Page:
LaToya Palmer was in the middle of premature labor when a Sacramento sheriff's deputy stopped her and her boyfriend for running a red light as they raced to an emergency room early one morning last December. One of her twins had already emerged from Palmer's womb. He was lying in a in a pool of blood, gasping for air.
The couple say they begged the deputy to escort them to the hospital, less than two miles away, but the deputy refused, curtly informing them that wasn't his job. He waved them on, warning them not to run any more lights. Both twins born that morning, died.
When first questioned about this incident, the brass at the sheriff's department raised doubts about whether it took place at all. They said they could find no record of the stop. A month later department officials changed their story. The stop did take place, they said, but their officer did nothing wrong. Department rules barred him from providing escort. But he did offer to call an ambulance, an offer the couple refused.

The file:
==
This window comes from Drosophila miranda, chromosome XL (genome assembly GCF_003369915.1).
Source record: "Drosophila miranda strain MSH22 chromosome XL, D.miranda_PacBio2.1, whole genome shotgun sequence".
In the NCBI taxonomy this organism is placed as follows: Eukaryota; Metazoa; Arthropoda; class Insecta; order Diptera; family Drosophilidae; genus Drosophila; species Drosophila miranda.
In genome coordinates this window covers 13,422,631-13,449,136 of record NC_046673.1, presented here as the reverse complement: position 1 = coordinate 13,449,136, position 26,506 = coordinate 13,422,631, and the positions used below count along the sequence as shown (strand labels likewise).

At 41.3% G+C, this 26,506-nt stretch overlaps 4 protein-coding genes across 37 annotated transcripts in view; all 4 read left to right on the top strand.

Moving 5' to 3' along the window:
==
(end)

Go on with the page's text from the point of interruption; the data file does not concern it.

Palmer disputes that. "I was screaming for help," she said. "He didn't care and treated me like a piece of trash."
Sheriff's officials may be right. Maybe their deputy did nothing wrong. But clearly, this was not our sheriff's department's finest hour.
Ginger Rutland writes for the Sacramento Bee Opinion pages.